Who then is worthy? If we are focused anywhere but our Lord Jesus Christ, we have misunderstood the Gospel.

And that’s the other thing about sun shining in. When it hits you full in the face it is blinding. As I sit here typing the sun is glinting in through the willow branches at an angle I am unaccustomed to. As it hits me square in the eye I am blinded to all else. Its glory expels all competing images and thoughts. My fingers are silenced on the keys as I gather my thoughts. Is this not what it is to perceive the glory of God who lives in ‘unapproachable light’, whom no man can see and live? I cannot go on business- as- usual without averting my gaze and cowering so that my eyes can evade the sun’s piercing brilliance. When we are given a glimpse of the holiness of God, all other considerations will seem trifling. When we walk in the light of it there will be no  exalting of ourselves or despising of others, but only awe of Him!

This is where I want my ponderings and my life to center.

Turn your eyes upon Jesus,
Look full in His wonderful face,
And the things of earth will grow strangely dim,
In the light of His glory and grace.


God chose what is low and despised in the world, even things that are not, to bring to nothing things that are, so that no human being might boast in the presence of God. And because of him you are in Christ Jesus, who became to us wisdom from God, righteousness and sanctification and redemption, so that, as it is written, “Let the one who boasts, boast in the Lord.” 1Co 1:28-31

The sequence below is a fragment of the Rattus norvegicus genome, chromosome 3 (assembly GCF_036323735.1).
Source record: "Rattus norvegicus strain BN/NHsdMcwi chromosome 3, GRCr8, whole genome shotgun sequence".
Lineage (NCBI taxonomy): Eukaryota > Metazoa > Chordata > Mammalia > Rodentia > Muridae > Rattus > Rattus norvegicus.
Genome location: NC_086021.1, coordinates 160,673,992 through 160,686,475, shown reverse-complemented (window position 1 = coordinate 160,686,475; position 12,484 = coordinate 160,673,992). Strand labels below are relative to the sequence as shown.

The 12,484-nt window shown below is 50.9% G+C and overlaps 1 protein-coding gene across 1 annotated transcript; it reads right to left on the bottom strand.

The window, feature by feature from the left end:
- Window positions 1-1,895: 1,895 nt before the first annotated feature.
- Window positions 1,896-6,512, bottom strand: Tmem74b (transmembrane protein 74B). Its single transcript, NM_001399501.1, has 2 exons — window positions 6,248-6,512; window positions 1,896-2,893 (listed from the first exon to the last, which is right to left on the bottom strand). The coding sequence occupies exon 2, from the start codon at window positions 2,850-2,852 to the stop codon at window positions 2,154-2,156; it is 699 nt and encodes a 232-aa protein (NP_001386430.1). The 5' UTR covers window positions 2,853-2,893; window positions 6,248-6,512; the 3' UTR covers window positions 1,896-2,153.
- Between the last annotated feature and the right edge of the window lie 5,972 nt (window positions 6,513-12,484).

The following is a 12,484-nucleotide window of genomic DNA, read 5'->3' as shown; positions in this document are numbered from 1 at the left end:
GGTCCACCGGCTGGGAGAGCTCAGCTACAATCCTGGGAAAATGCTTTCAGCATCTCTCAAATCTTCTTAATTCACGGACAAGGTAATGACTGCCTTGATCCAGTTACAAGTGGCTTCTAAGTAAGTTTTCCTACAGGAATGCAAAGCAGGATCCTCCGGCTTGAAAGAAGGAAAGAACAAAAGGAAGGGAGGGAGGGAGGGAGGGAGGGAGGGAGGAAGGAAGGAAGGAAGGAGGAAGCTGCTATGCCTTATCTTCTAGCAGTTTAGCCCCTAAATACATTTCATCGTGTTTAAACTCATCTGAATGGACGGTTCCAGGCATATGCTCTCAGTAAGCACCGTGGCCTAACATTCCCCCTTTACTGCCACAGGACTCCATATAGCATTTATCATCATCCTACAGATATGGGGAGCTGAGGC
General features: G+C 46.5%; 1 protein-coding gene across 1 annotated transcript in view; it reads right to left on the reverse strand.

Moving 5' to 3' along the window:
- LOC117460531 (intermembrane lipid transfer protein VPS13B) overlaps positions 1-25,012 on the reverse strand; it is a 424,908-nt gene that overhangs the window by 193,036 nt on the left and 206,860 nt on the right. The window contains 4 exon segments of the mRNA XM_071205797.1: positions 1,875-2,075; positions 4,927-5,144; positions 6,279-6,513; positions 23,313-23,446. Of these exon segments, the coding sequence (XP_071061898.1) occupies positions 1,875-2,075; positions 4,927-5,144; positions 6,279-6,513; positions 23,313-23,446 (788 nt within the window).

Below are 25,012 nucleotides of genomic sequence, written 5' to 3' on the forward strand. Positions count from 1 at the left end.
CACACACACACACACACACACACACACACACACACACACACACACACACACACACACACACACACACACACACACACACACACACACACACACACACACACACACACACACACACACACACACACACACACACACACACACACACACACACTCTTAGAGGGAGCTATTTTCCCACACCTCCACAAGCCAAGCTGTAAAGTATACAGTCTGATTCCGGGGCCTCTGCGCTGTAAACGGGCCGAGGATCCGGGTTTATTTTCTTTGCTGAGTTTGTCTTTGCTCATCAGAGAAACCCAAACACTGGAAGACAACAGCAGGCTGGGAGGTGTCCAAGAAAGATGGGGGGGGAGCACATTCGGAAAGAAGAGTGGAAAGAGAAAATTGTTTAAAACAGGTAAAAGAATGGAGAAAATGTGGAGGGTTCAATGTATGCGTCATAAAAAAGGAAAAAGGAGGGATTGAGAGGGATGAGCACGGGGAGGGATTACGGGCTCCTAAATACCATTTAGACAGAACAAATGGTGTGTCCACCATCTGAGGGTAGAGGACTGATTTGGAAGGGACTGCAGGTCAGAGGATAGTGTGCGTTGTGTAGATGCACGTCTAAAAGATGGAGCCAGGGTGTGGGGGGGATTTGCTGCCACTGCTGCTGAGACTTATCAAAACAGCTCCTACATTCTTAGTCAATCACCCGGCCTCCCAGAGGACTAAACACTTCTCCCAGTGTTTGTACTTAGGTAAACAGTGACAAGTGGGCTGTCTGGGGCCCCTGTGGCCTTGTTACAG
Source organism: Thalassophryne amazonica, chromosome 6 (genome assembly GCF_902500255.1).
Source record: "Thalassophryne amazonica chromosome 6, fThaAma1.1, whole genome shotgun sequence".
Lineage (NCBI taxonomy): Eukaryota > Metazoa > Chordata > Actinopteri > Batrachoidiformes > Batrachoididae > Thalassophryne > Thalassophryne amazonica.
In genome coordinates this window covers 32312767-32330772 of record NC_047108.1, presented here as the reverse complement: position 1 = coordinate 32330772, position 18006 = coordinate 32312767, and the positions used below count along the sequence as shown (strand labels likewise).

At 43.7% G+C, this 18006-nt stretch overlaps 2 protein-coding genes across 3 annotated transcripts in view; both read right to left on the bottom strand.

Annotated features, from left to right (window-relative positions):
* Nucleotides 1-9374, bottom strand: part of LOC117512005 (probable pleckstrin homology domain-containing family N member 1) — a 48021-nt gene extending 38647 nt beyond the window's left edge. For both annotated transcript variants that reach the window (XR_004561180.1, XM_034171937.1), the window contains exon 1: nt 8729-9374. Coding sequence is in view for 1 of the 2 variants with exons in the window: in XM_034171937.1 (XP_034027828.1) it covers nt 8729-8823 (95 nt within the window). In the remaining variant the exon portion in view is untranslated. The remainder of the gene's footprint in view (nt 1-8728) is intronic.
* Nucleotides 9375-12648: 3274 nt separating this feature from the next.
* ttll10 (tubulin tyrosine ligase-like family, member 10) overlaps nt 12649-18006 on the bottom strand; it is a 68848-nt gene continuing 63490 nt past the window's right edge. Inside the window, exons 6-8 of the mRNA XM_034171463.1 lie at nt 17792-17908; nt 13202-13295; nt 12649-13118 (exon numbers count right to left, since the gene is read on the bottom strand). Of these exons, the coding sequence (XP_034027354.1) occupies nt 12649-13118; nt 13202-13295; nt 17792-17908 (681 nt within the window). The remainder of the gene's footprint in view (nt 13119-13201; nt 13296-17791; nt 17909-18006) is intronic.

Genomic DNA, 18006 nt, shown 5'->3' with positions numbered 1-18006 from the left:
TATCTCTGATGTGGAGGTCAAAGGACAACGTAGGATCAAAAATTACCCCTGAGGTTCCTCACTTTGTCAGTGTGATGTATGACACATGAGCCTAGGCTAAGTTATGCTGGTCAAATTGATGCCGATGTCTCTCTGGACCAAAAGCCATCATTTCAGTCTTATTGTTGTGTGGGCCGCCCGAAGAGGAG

If anyone imagines that he knows something, he does not yet know as he ought to know. But if anyone loves God, he is known by God.
(I Cor.8:2,3)

“…He who is the blessed and only Sovereign, the King of kings and Lord of lords,  who alone has immortality, who dwells in unapproachable light, whom no one has ever seen or can see. To him be honor and eternal dominion. Amen.”  (I Tim. 6:15-16)

Where is a sinner to run?

Sin is deceitful. It hardens our hearts. It dulls our hearing and would damn our souls, but for Jesus, our great high priest.

Sing to Jesus, Lord of our shame, Lord of our sinful hearts…Our great Redeemer

Have you read Leviticus lately? Forgiveness is costly.  Sin is deadly.  Without blood there is no remission of sins.  These truths are inescapably linked to the bloody details of the sacrificial system.  But God appointed priests to offer sacrifices to God for the people’s sins.  Herein lies His mercy.  Without a priest there would be no having God dwell among them.  Without a priest there would be only wrath and judgment.  But now they could be God’s holy people, preserved from the evils that befell the nations around them, so long as they kept God’s commandments and kept offering sacrifices… so long as God dwelled among them.

The nearness of God was their good.  But it was also high risk.  Without holiness, no man could draw near.  God’s standards were exacting for those who were nearest to Him. Aaron knew this well.

 “Then Moses said to Aaron, ‘This is what the LORD has said: “Among those who are near me I will be sanctified, and before all the people I will be glorified.'” And Aaron held his peace.” [Lev 10:3 ESV]

But his two sons were dead.  They had taken liberties and offered unauthorized fire before the Lord.